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The very worst of the media

Posted by Richard Sunday, May 11, 2008 , , ,

Quite rightly, Christopher Booker observes in today’s column that last Wednesday's "humiliating blow" to the government, dealt by three of Britain's most senior judges, led by the Lord Chief Justice, Lord Phillips, "should have made headlines across the land".

The ruling gave a final rebuff to the Government's bizarre efforts, over seven years, to appease the murderous regime of the mullahs in Teheran by outlawing their main democratic opponents as terrorists.

This is the People's Mojahedin Organisation of Iran (PMOI), the largest component of the National Council of Resistance in Iran (NCRI), led by Mrs Maryam Rajavim (pictured below right). The NCRI itself is a mass movement which enjoys huge support in that oppressed country, holding out the hope of a secular and democratic alternative to the ruthless theocracy which has murdered more than 100,000 of the NCRI's supporters since 1979.

Booker has been following this issue closely since last June, with the tale getting even more bizarre as it developed, with each twist and turn, despite being ignored by the MSM.

True to form, as the tale comes to its climax, far from making the front page headlines, it merited only brief mentions in the British press. In The Daily Telegraph, it did not even warrant a separate report, getting only a brief mention from Joshua Rozenberg, the legal editor, and a down-page reference from Con Coughlin.

Rozenberg, at least, did demonstrate – more than adequately – why this issue should have made front page news, representing as it did an utter humiliation not only for the government but also a personal defeat for home secretary Jacqui Smith - which alone should have ensured widespread media coverage.


Having already lost the case in the Court of Appeal, which had said that there was no "reliable evidence that supported a conclusion that [the] PMOI retained an intention to resort to terrorist activities in the future", she had nevertheless remained confident that she could gain leave to appeal, so much so that she had advised the Tehran regime that they need not be concerned about the ruling.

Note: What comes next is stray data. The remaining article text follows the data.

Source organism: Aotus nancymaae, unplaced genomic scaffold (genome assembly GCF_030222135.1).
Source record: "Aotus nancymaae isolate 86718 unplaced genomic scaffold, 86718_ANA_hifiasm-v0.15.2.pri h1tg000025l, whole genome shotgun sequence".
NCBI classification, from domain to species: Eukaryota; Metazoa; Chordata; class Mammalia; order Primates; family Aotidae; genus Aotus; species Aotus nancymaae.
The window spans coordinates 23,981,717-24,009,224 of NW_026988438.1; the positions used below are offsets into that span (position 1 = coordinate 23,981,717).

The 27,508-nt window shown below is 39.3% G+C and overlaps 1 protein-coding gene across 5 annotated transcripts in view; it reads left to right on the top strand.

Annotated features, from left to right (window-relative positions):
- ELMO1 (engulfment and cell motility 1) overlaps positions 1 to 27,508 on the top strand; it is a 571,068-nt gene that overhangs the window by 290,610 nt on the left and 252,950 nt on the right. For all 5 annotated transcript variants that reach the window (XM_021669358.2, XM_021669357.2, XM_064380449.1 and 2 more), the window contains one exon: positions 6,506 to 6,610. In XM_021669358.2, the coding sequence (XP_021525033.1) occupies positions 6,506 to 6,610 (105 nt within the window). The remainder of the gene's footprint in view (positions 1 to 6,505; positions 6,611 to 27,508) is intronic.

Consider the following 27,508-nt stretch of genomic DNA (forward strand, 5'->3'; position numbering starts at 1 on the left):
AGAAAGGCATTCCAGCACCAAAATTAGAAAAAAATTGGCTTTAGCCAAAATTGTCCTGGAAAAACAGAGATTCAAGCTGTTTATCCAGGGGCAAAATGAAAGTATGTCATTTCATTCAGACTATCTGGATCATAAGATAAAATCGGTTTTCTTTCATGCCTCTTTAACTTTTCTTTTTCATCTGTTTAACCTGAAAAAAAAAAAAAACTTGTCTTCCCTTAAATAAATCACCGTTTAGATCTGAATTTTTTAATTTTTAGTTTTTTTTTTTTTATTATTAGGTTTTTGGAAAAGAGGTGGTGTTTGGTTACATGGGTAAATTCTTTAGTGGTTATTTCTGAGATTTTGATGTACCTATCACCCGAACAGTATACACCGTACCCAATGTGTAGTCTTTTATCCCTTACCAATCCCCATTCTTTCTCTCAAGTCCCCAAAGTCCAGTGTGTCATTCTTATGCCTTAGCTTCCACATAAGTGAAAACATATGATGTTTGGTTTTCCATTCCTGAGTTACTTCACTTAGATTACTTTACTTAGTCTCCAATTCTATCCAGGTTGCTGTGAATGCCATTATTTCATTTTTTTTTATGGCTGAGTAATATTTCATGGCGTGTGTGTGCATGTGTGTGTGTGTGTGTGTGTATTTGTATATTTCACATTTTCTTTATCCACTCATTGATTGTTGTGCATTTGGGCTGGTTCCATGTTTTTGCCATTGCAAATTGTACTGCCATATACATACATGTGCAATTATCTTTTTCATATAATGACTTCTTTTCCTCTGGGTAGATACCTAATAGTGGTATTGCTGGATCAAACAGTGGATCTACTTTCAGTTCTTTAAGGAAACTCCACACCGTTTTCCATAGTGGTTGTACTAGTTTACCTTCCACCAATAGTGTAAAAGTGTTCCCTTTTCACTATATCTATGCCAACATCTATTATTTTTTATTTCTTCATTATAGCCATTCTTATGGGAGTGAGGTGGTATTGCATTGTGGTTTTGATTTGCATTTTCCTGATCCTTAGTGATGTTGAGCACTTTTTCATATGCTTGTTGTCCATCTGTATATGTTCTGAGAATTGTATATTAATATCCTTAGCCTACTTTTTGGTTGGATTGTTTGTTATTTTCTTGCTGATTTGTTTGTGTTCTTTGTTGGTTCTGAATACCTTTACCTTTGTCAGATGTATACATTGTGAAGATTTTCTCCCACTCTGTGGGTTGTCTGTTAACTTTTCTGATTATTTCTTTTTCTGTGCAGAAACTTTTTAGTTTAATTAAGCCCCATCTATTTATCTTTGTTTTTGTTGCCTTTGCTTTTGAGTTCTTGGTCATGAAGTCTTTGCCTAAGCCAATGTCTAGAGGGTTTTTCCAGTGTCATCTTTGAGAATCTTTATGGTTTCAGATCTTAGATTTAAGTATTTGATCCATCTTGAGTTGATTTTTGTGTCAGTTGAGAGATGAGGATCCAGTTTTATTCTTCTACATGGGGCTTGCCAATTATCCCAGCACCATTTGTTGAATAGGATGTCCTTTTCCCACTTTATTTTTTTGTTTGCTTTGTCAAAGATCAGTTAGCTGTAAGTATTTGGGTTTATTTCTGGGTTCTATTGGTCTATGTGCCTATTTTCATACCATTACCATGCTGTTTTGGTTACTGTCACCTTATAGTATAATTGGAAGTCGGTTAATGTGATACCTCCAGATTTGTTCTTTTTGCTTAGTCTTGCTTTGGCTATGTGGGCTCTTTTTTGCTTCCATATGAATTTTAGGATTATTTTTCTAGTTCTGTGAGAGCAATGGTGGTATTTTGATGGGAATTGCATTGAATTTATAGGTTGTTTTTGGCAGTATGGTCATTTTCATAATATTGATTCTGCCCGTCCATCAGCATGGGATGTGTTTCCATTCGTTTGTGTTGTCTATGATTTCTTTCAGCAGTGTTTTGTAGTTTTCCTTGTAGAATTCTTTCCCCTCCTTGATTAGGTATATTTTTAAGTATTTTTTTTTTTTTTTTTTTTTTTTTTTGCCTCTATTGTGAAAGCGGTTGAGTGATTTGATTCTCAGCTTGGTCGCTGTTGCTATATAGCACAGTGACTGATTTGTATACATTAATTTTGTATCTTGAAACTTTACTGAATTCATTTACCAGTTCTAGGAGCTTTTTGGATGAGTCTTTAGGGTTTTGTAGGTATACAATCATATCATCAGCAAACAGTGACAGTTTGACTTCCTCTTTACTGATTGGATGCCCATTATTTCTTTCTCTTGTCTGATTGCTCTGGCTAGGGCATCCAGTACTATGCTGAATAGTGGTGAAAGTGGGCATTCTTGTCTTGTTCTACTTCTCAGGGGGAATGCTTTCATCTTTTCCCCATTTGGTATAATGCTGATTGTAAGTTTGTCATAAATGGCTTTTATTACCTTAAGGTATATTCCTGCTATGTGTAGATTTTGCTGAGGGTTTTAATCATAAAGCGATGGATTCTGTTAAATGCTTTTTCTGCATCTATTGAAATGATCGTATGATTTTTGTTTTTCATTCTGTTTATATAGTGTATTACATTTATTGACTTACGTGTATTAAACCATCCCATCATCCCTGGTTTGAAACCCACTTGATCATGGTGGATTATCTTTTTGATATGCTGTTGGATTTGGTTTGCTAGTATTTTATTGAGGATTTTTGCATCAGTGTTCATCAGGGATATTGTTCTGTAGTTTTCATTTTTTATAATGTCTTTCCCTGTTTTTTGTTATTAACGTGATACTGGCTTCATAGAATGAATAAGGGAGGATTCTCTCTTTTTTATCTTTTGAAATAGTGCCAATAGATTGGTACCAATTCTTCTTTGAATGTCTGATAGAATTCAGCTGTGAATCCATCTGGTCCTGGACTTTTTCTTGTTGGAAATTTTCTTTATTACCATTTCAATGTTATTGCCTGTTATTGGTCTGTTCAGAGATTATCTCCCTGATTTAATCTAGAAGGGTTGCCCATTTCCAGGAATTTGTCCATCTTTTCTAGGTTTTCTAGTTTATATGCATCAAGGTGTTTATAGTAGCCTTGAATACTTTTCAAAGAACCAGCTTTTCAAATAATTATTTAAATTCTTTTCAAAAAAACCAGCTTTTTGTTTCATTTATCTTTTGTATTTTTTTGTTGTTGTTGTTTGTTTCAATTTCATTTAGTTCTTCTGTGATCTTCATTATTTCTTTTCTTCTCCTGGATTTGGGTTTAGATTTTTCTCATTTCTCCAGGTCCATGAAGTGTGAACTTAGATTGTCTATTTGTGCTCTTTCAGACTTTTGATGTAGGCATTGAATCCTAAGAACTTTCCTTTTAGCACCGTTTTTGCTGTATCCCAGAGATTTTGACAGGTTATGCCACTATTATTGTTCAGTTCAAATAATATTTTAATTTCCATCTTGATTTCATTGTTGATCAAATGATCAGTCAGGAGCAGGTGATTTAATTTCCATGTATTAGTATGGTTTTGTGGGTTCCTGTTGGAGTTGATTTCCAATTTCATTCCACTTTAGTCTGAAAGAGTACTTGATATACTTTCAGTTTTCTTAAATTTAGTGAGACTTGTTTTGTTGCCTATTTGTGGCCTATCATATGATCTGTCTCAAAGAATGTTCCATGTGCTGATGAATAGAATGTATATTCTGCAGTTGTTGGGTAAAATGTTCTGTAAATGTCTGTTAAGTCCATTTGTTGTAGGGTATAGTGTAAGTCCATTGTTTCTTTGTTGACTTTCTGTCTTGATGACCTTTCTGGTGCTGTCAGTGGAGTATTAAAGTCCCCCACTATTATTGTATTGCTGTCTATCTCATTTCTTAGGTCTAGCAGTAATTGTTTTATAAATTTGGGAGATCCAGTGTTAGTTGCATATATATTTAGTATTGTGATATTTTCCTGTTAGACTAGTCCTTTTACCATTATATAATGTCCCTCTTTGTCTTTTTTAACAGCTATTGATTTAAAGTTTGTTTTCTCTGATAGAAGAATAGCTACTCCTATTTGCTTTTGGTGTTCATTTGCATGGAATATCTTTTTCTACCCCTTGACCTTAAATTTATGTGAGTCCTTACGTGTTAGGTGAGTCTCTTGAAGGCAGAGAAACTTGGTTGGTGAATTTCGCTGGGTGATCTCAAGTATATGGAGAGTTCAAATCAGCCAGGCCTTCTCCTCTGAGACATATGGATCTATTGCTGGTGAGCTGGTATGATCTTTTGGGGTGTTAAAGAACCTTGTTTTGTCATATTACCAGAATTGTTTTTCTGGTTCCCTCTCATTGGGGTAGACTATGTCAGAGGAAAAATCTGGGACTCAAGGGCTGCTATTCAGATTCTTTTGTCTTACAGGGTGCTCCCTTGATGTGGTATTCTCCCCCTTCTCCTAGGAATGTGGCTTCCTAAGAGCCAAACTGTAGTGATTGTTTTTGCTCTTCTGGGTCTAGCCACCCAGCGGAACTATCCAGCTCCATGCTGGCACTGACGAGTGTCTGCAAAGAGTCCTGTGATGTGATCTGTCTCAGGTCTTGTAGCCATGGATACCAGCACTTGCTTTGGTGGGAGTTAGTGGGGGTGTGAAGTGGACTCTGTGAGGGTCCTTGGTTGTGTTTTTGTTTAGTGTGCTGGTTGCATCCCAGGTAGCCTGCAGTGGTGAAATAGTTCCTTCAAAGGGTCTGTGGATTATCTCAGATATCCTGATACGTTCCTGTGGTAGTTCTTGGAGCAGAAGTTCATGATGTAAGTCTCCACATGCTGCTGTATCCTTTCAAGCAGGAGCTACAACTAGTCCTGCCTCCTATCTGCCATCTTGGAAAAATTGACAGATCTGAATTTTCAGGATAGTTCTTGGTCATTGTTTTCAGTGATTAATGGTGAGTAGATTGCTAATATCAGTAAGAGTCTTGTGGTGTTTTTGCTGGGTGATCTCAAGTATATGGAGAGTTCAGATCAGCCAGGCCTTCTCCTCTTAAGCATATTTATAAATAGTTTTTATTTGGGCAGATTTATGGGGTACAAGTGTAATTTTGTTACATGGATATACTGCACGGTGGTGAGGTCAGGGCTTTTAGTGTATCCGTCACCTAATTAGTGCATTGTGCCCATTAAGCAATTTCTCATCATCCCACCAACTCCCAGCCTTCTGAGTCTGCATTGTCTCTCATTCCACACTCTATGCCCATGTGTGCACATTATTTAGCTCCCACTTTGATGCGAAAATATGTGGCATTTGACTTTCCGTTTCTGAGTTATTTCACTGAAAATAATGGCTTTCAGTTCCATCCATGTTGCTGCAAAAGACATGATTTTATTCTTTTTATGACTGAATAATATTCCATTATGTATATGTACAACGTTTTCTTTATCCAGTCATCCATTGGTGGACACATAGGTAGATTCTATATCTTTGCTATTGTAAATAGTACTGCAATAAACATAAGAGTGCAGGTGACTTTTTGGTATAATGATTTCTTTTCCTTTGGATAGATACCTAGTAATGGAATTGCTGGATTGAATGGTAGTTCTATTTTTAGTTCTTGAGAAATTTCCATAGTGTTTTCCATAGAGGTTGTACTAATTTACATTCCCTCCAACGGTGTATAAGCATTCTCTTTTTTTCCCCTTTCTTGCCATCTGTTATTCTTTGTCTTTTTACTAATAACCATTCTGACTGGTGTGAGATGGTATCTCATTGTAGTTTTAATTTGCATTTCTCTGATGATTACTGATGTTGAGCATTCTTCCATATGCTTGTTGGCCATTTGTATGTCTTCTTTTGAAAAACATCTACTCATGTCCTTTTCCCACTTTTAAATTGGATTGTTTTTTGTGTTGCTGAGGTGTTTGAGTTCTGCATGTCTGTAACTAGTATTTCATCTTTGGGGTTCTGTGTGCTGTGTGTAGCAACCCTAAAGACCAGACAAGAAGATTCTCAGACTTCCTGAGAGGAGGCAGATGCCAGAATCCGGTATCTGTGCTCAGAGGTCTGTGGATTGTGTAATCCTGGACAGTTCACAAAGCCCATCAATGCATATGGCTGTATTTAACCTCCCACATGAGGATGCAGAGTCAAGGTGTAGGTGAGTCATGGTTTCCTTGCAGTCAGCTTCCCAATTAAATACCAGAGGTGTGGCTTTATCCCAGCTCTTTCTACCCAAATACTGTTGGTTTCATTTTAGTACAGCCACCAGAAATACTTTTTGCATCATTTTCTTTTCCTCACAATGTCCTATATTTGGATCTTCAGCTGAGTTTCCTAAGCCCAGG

Now that no lesser person that the Lord Chief Justice has refused the home secretary permission to appeal, Jacqui Smith has nowhere to go. She must now lift the ban on the PMOI and unfreeze its funds, a decision, Rozenberg writes, "with immense symbolic as well as practical importance."

As you would expect, Melanie Phillips agrees, writing in her Spectator blog that: "This not only brings to an end a shameful chapter in Britain's long appeasement of the tyrannical Iranian regime but also offers a sliver of hope that that regime might now be toppled."

This is what is at stake, hence the celebrations outside the Court on Wednesday (pictured above), which makes it all the more puzzling why the British media did not take the judgement more seriously. The BBC only covered it on its website, and the Daily Mail confined itself to a simple factual report, as did The Times. By contrast, the New York Times did it better, as did the Wall Street Journal and the France-based IHT.

As for The Guardian, it reported the judgement briefly, but then gave space to Seyed Mohammad Marandi in Comment is free to complain about the Court "legitimising terror". Marandi, incientally, is an assistant professor of English Literature at the University of Tehran.

So often do we complain about the inadequacy of the media in the UK that we are beginning to sound like a cracked record – to say nothing of ensuring that we get minimal links from the newspaper-based clogs.

But, in this issue, we see the very worst of New Labour's appeasement of the vile regime in Tehran which, as Booker writes, is playing a key part in assisting terrorist movements all over the Middle East, from Gaza and Beirut to Iraq and Afghanistan, and is the source of 90 percent of the terrorist bombs used to kill British troops around Basra and in Helmand.

Thus, as the pages of the newspapers today are again filled with the tittle-tattle of the political soap opera, in Booker's column we not only see the very worst of New Labour but of the British media as well.

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